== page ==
Have you ever shivered on a cold day? Felt a little light-headed when you stood up too fast? I’m sure you’ve broken a sweat while doing your PACE exercises, right?
In all these situations, what you’re feeling is your body trying to return itself to a “normal” state. In medical terms, we call it homeostasis — a fancy way of saying that your body is reacting to its environment and trying to get back within its natural chemical, hormonal and temperature ranges.
For example, when your energy levels are low, the conventional wisdom would tell you that your hunger hormones (like leptin and insulin) signal your body to “eat more, expend less.” And when you’ve eaten enough, your hormones should tell you that you’ve had enough.
Either way, your body goes back to a balanced state, and you have homeostasis.
In other words, eating enough should blunt your appetite. If you gain weight, homeostasis should regulate your hunger, physical activity and energy output so that your body goes back to a natural weight relative to your build.
But there’s a problem with the conventional wisdom … in the real world, it doesn’t work that way.
We do eat too much. We have obesity. You can get fat.
Shouldn’t this be impossible? How can every other system in your body be regulated by homeostasis except your weight?
The answer is all around us, even though we don’t notice it most of the time … it’s right there in the food we eat.
That’s because the typical American diet is filled with processed foods, sugars, starches, hormone- and pesticide-laden meats and dangerous preservatives. These foods lack the nutrition your body needs.
And when your body lacks nutrients, it will tell you you’re still hungry. You’ll crave carbs that spike your blood sugar and trigger the hormone insulin to bring your blood sugar down. But when insulin drops your blood sugar too low, you crave even more carbs. And this vicious cycle eventually leads to insulin resistance.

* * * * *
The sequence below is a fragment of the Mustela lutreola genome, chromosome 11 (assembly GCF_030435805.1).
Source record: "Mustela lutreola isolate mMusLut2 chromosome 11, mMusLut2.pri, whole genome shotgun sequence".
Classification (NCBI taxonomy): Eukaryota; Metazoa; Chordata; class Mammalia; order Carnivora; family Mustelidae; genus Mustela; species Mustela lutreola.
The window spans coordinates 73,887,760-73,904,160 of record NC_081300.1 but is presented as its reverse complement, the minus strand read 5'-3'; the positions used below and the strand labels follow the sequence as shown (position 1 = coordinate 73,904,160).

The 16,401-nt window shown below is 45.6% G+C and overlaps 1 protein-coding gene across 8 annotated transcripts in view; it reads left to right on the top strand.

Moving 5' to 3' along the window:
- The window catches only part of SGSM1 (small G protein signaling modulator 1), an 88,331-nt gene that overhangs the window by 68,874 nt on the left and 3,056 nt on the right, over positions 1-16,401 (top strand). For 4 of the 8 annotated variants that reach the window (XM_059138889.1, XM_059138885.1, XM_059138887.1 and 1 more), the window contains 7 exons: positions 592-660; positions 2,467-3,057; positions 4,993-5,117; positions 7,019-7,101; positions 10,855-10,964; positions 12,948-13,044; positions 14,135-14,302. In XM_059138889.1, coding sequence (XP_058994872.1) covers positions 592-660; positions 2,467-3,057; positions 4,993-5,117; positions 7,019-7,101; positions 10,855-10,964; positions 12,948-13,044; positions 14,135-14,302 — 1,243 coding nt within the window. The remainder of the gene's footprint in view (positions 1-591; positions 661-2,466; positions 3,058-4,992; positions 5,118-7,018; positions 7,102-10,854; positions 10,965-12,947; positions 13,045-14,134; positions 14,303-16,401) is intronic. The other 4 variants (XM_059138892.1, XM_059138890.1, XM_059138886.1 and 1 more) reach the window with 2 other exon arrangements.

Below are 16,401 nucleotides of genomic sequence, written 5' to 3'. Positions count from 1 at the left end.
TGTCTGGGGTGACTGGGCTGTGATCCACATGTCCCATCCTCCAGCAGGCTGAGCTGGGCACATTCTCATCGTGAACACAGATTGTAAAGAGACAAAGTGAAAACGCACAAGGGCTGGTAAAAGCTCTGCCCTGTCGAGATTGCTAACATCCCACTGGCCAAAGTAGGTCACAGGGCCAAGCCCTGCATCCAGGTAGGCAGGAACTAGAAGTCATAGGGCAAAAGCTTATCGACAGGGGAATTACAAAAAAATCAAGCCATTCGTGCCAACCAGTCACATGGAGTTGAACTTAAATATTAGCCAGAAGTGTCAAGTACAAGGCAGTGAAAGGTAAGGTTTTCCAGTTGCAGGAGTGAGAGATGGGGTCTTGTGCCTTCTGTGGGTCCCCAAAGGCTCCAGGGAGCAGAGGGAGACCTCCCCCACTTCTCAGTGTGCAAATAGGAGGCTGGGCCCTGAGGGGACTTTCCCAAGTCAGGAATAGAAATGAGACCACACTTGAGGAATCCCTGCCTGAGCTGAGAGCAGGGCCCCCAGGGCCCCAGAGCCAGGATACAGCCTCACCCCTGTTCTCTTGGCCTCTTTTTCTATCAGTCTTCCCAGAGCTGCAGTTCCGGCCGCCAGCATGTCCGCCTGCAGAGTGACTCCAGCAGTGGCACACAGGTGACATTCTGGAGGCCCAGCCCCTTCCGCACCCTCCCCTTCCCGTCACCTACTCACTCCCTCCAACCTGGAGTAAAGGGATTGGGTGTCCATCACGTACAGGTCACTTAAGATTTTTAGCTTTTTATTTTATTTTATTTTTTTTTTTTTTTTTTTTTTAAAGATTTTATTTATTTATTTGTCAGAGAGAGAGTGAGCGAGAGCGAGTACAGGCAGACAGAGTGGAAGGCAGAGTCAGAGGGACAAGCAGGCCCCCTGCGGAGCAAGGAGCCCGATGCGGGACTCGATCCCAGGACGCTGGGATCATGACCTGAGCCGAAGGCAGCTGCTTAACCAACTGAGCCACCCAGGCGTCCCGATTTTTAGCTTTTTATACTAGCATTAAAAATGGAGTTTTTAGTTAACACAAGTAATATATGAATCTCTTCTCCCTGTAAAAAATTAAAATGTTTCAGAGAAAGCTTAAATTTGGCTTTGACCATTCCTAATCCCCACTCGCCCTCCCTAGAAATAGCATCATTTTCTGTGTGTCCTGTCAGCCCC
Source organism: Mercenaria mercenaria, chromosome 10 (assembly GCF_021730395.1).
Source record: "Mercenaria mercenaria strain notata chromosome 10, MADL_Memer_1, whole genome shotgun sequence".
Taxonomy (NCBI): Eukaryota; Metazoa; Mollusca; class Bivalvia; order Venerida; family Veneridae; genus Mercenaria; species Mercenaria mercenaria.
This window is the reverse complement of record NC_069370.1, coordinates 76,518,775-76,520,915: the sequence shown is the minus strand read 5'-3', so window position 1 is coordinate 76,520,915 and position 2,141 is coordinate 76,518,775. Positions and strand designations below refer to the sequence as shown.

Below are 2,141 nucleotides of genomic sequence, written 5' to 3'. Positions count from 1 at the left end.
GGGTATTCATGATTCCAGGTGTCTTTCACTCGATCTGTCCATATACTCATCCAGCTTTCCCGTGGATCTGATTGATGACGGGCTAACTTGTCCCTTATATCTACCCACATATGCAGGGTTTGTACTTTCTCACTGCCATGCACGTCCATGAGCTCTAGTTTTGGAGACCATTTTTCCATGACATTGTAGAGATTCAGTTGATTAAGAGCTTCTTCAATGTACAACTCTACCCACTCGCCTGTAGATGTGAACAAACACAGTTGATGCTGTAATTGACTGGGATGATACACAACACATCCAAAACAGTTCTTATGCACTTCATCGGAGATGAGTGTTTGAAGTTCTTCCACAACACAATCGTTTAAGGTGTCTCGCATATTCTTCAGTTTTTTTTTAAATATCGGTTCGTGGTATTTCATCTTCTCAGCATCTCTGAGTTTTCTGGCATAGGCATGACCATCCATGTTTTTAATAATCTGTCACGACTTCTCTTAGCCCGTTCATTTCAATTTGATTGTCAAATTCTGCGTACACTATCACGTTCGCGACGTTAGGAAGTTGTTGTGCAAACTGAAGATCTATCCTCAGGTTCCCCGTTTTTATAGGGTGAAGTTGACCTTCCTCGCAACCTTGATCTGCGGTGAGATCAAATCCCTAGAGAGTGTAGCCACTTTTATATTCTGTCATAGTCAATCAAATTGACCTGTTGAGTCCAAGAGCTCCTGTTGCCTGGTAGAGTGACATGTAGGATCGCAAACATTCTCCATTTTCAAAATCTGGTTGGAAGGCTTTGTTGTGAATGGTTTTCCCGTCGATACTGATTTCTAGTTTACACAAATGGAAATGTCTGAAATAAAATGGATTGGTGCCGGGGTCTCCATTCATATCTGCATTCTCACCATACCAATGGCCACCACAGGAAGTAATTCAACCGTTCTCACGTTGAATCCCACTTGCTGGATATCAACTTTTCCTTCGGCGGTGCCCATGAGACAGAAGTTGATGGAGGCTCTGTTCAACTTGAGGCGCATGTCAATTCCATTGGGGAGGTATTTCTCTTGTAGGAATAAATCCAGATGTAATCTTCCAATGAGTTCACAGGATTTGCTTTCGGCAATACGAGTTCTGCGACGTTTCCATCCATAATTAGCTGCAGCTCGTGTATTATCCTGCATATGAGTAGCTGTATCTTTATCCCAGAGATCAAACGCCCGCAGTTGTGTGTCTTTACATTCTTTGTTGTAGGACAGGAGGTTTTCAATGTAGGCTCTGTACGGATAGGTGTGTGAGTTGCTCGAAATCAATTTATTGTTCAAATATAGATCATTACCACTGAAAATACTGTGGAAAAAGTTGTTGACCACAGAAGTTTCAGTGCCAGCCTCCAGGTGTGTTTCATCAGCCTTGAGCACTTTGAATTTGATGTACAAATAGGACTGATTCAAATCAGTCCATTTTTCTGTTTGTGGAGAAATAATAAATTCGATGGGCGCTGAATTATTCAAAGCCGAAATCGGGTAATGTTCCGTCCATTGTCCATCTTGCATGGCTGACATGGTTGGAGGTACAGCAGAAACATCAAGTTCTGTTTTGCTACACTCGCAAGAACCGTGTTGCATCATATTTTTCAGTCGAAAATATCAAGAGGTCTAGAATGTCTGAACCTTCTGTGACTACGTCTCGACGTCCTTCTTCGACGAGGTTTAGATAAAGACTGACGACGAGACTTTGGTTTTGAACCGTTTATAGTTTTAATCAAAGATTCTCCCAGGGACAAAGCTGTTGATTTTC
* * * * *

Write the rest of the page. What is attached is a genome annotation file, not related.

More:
That’s when your body no longer responds well to insulin, so you need to make even more insulin. Before you know it, you’re on insulin overload, which leads to diabetes, but also to weight gain.
Leptin is another hunger hormone produced by your fat cells. It’s the primary hormone that tells your brain to stop eating and storing fat. And that’s a good thing when your leptin levels are normal.
But when you gain weight, your leptin levels are high because you have more fat cells producing it. And when your body has too much leptin, you become” leptin resistant.”
Your brain stops listening to the message that you’ve had enough to eat.
Insulin and leptin resistance both lead to “hormonal hunger” and it’s what the modern world has done to you. The processed foods, grains and starches that you’ve been sold over the last 50 years have changed your body so that it overrides homeostasis and keeps on eating.
The good news is, you can reverse the effects of years of conventional food and nutrition advice which has led to hormonal hunger. You can return your body, and your hormones, to a “normal” state and never have to worry about getting fat if you follow these simple steps:
Don’t listen to conventional wisdom.
Conventional doctors will tell you the key to fat loss is cutting back on calories. But it’s not about the quantity of calories you eat. It’s all about the quality of calories.